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OPINION | REVIEW: ‘The Adam Project’

by Keith Garlington Special to the Democrat -Gazette | March 11, 2022 at 1:31 a.m.
Time-travelling fighter pilot Adam Reed (Ryan Reynolds) encounters his younger self (Walker Scobell) when he travels back to 2022 in Shawn Levy’s heartfelt and sometimes silly sci-fi family film “The Adam Project.”

The first truly high profile 2022 movie from Netflix (unless you actually include "Tyler Perry's A Madea Homecoming") hits the platform this weekend. It's "The Adam Project," a science-fiction action comedy from director Shawn Levy ("Night at the Museum," "Free Guy"). This Ryan Reynolds vehicle is in that head-scratching vein of projects that dress themselves up as family movies but then push past the bounds of what's often considered "family friendly." For me it's hard to tell what audience these things are aiming for.

Written by the team of Jonathan Tropper, T.S. Nowlin, Jennifer Flackett and Mark Levin, "The Adam Project" takes its playful spin on time travel and combines it with a surprisingly layered family drama. It's all bound together by that all-too-familiar Ryan Reynolds brand of snappy irreverent comedy. Fans of his shtick will probably be onboard. Those wearied by the 45-year-old Canadian's go-to high jinks may have a hard time sticking with it.

In fairness, "The Adam Project" isn't full-on Ryan Reynolds nuttiness. Levy pulls the reins back just a bit and tries to capture as much heart as humor. That's a good thing because the likable Reynolds is usually at his best when he's kept on his leash. Still, chunks of the script are written with his comedy act in mind meaning you're guaranteed at least a variation of the same character type he plays in nearly every film he makes.

This time around Reynolds plays Adam Reed, a time-traveling fighter pilot from the year 2050. His story begins with the weirdly straightforward disclaimer: "Time travel exists. You just don't know it yet." From there, we see the wounded Adam flying his damaged "time jet" through a wormhole he creates as he frantically attempts to escape from the clutches of Catherine Keener's Maya Sorian (more on her later).

We then swing back to 2022 where Adam's smart-mouthed 12-year-old self (played by newcomer Walker Scobell) spends more time suspended from school than in class. We learn it's been over a year since his father, Louis, died in a car wreck and young Adam is having a hard time adjusting. His mother, Ellie (Jennifer Garner), does her best to fill the shoes of both parents, but she too is struggling to pick up the pieces. Despite being connected by a similar pain, they both feel miles apart.

Can you see where this is going? Older Adam accidentally crash-lands his jet in 2022 where he encounters his younger self. It turns out that time jets are tuned to the pilot's DNA. But with older Adam injured, his jet won't clear him to fly. So he recruits younger Adam to help him fix his plane so he can carry out his mission. What mission you ask? To travel to 2018 where he hopes to uncover the truth about his missing wife, Laura (Zoe Saldana). An ace time-hopper herself, Laura traveled back to 2018 against the wishes of her superiors and hasn't been heard from since.

It inevitably ends up with older Adam and younger Adam traveling back to 2018 with the sinister Sorian (remember her) hot on their heels. And once there, the two Adams seek the help of their father, Louis (Mark Ruffalo), a college physics professor who happens to know a little about time travel. As the three work together to essentially save the world, they're also given the opportunity to heal old wounds and truly appreciate the time they had together.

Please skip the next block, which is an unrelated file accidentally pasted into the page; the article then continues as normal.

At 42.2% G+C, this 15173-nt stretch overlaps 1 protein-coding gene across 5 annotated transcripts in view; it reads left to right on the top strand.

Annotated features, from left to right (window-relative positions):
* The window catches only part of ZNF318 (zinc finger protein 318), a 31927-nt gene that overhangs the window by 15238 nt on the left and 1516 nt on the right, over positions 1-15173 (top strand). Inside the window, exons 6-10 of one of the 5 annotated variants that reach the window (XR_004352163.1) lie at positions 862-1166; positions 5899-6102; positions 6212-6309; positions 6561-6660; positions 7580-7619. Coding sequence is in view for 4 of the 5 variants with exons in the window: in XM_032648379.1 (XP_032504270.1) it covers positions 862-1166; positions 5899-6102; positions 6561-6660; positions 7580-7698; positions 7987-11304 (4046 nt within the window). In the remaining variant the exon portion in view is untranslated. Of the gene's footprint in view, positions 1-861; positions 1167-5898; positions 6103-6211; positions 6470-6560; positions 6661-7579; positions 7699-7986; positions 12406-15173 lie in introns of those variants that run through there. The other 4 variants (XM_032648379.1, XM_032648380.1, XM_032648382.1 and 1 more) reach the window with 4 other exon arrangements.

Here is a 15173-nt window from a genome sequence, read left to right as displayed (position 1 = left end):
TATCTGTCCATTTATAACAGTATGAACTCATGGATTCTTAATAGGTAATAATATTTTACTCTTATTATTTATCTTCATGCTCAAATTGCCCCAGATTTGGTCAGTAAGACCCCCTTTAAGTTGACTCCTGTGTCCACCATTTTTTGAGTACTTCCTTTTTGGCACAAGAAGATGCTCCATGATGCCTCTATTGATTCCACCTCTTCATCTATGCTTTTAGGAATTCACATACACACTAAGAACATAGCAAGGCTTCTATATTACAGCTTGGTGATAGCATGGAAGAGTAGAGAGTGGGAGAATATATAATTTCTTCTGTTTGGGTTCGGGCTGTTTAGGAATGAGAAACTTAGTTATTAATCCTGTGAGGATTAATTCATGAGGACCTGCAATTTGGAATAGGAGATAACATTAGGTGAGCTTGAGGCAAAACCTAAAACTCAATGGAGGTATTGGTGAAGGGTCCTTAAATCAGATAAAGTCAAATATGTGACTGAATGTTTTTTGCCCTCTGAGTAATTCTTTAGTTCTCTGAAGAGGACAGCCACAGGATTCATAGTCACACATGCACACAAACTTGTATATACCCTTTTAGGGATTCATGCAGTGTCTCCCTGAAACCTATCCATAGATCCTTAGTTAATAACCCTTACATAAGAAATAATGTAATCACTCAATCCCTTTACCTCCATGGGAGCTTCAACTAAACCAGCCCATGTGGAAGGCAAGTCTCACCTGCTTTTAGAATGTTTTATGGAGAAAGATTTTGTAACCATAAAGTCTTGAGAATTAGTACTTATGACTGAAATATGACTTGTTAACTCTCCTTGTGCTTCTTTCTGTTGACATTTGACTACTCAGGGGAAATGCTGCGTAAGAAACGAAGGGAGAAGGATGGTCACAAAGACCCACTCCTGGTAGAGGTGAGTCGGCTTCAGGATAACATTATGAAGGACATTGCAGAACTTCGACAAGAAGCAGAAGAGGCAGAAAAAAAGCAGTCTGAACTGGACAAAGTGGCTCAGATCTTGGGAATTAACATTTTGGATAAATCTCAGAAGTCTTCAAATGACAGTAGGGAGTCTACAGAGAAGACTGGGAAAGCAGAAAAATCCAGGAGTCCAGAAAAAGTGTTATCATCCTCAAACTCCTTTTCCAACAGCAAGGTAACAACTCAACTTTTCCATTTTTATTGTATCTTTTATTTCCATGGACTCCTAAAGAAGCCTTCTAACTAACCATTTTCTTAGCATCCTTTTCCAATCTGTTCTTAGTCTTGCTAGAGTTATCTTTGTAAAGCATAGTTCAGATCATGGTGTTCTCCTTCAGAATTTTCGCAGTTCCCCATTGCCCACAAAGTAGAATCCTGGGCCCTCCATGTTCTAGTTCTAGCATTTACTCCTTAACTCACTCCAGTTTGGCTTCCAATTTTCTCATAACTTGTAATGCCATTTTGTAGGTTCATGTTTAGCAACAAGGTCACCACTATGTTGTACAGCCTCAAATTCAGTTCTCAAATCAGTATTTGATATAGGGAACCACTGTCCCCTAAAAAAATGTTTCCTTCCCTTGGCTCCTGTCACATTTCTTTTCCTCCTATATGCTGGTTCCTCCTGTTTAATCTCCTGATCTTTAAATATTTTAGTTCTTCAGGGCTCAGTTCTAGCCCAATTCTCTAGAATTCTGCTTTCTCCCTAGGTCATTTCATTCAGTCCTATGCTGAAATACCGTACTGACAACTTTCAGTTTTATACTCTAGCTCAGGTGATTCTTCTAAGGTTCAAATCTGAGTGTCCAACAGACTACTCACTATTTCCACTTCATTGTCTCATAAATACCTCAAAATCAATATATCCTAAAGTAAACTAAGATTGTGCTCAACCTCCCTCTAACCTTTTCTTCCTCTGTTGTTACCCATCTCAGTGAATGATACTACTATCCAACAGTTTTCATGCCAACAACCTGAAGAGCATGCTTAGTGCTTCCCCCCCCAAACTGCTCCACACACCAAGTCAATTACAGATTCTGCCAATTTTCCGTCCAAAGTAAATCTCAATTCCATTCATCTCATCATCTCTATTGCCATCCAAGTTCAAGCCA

Underneath the good-looking action sequences, hit-or-miss humor and out of the blue needle drops is a surprising amount of heart. Levy and company put a lot of effort into pulling us in emotionally as they use this unorthodox family dynamic to explore feelings of love, loss, grief and regret, just to name a few. And even if it's pretty easy to see where it's all heading, the movie still manages to hit you in your feels.

At the same time it's hard to avoid the silliness, especially when the film starts going on about "magnetic particle accelerators," a "diamond-hard neuromorphic processor," or the "Infinitely Shifting Plasma Containing Algorithm." And while there are several terrific action scenes, the visual effects aren't always convincing (take the erratic digital de-ageing of one specific character -- it's bad). It's also a bummer when Garner all but vanishes for most of the second half (she only has one meaningful scene with Ruffalo so those hoping for a "13 Going on 30" reunion might be disappointed).

"The Adam Project" might lean a little too heavy on the zany charisma of its lead actor, and it gets a little lazy going for cheap laughs (am I the only one tired of the 'little kid throwing out profanity just for giggles' device?). But there's a fun story at the core of it all, and I challenge you not to be moved by where the story goes, specifically one heartfelt scene in the final minutes. It's a moment that grounds the movie and makes all the frustrations a little easier to digest.

‘The Adam Project’

85 Cast: Ryan Reynolds, Mark Ruffalo, Zoe Saldana, Jennifer Garner, Catherine Keener, Walker Scobell, Alex Mallari Jr., Braxton Bjerken, Esther Ming Li

Director: Shawn Levy

Rating: PG-13

Running time: 1 hour, 46 minutes

Streaming on Netflix


  photo  In Shawn Levy’s time-travel adventure “The Adam Project,” Laura (Zoe Saldana) re-unites with husband Adam (Ryan Reynolds) in 2018, many years before she married him and deserted him.

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